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Doing It Right: Colstrip's Bright Future With Cleanup

By staff - Northern Plains Research Council and International Brotherhood of Electrical Workers Local 1638, July 2018

In 2018, Northern Plains Research Council partnered with the International Brotherhood of Electrical Workers local union 1638 to conduct a research study into the job creation potential of coal ash pond cleanup in Colstrip, Montana.

Because coal ash pond closure and associated groundwater remediation is only now becoming a priority for power plants, there are many unanswered questions about the size and nature of the workforce needed to do it right. This study aims to shed light on some of the cleanup work being done now around the country and what that might mean for the Colstrip workforce and community.

From the executive summary: Coal ash waste is polluting the groundwater in Colstrip, but cleaning it up could provide many jobs and other economic benefits while protecting community health.

This study was conducted to analyze the job-creation potential of cleaning up the groundwater in Colstrip, Montana, that has been severely contaminated from leaking impoundments meant to store the coal ash from the power plants (Colstrip Units 1, 2, 3 and 4). Unless remediated, this contamination poses a major threat to public health, livestock operations, and the environment for decades.

Communities benefit from coal ash pond cleanup but the positive impacts of cleanup can vary widely depending on the remediation approach followed. Certain strategies like excavating coal ash ponds and actively treating wastewater lead to more jobs, stabilized property values, and effective groundwater cleanup while others accomplish only the bare minimum for legal compliance.

This study demonstrates that, with the right cleanup strategies, job creation and environmental protection can go hand-in-hand, securing the future of the community as a whole.

Read the text (PDF).

Prison Drinking Water and Wastewater Pollution Threaten Environmental Safety Nationwide

By John E. Dannenberg - Prison Legal News, November 15, 2017

Aging infrastructure concerns are not limited to America's highways, bridges and dams. Today, crumbling, overcrowded prisons and jails nationwide are bursting at the seams -- literally -- leaking environmentally dangerous effluents not just inside prisons, but also into local rivers, water tables and community water supplies. Because prisons are inherently detested and ignored institutions, the hidden menace of pollution from them has stayed below the radar. In this report, PLN exposes the magnitude and extent of the problem from data collected over the past several years from seventeen states.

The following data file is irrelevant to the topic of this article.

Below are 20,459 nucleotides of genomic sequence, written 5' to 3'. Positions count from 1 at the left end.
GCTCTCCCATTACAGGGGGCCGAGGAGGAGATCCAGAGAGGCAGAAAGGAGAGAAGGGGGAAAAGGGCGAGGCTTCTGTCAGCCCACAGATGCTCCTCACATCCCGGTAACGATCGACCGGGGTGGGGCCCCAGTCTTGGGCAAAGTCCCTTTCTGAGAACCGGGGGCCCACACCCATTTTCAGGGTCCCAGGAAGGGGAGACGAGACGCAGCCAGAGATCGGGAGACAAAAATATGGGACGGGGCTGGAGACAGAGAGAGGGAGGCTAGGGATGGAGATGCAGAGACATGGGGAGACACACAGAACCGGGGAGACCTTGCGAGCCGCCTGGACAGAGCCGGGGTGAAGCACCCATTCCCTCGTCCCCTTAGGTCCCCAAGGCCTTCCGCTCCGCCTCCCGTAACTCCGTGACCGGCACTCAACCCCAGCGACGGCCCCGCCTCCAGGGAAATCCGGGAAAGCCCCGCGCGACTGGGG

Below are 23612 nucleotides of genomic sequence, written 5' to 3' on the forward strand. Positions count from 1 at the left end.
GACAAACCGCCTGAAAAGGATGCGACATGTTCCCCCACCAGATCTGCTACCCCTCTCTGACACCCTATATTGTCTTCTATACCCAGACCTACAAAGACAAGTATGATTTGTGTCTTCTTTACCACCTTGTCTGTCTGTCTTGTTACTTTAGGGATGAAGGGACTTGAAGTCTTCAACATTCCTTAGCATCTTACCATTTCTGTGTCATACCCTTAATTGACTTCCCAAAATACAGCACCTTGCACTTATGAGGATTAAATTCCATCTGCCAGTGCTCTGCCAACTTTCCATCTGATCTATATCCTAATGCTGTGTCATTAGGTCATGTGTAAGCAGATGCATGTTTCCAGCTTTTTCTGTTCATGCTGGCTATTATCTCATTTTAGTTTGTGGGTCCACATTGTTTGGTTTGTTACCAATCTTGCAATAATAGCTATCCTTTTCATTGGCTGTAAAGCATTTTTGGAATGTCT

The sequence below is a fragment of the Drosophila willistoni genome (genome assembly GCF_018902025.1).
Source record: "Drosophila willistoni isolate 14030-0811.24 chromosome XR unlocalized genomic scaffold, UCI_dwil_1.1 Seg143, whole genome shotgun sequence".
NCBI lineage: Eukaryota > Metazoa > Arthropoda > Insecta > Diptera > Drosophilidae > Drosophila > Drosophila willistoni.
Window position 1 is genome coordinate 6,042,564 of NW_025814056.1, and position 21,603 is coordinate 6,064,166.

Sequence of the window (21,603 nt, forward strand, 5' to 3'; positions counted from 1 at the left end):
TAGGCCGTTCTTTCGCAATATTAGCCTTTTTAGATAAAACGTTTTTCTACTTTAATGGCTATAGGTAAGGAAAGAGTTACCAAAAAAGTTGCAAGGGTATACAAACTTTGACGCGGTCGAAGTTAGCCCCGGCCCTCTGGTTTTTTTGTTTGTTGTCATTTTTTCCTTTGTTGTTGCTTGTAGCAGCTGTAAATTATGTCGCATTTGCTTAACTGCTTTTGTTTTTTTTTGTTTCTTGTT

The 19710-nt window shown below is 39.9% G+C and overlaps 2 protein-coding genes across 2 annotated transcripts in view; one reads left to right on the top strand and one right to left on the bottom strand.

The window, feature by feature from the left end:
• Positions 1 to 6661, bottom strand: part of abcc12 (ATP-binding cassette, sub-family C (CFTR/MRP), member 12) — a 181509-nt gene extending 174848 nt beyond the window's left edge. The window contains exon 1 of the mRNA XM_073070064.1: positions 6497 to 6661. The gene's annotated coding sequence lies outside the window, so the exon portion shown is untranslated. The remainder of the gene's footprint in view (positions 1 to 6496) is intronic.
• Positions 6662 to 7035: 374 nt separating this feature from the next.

Alabama

The Alabama Department of Corrections (ADOC) has been ignoring complaints of wastewater pollution from its prisons since 1991. Back then, the problem was limited to leaking sewage from the St. Clair prison. Although the Alabama Legislature promised to provide the $2.3 million needed to build a new wastewater treatment plant that would match St. Clair's vastly expanded population, no money has been appropriated.

Today, the problem has grown statewide and includes pollution from ADOC's Draper, Elmore, Fountain/Holman, Limestone prisons and the Farcquhar Cattle Ranch and Red Eagle Honor Farm. The problem has drawn the ire of the private watchdog group, Black Warrior Riverkeeper (BWR) and of the state Attorney General (AG), both of whom have filed lawsuits against ADOC. The AG's office claims ADOC is violating the Alabama Water Pollution Control Act (Act) by dumping raw sewage into Little Canoe Creek, from which it flows into the Coosa River. The AG has demanded that ADOC fix the problems and pay fines for the damage they have caused. All parties acknowledge that the problems stem from ADOC's doubling of its population to 28,000, while the wastewater treatment facilities were designed for less than half that number.

The environmental damage is huge. ADOC is pumping extremely high levels of toxic ammonia, fecal coliform, viruses, and parasites into local streams and rivers. When raw sewage hits clean water, it sucks up the available dissolved oxygen to aid decomposition. But in so doing, it asphyxiates aquatic plants and animals that depend on that oxygen.
Telltale disaster signs include rising water temperatures and the appearance of algae blooms. The pollution renders public waterways unfit for human recreation as well.

BWR notes in its suit that Donaldson State Prison has committed 1,060 violations of the Clean Water Act since 1999, dumping raw sewage into Big Branch and Valley creeks, and thence into the Black Warrior River. BWR seeks fines for the violations, which could range from $100 to $25,000 each. Peak overflows were documented at 808,000 gallons in just one day, which isn't surprising for a wastewater treatment plant designed to handle a maximum of 270,000 gallons per day. Donaldson, designed to hold only 990 prisoners, has 1,500 today.

One path to reformation was found in turning over wastewater treatment to privately-run local community water treatment districts. Donaldson came into compliance with its wastewater permit after contracting with Alabama Utility Services in 2005. Limestone and other ADOC prisons are now seeking privatization solutions.

Frackville Prison’s Systemic Water Crisis

By Bryant Arroyo - Earth First! Journal, November 5, 2017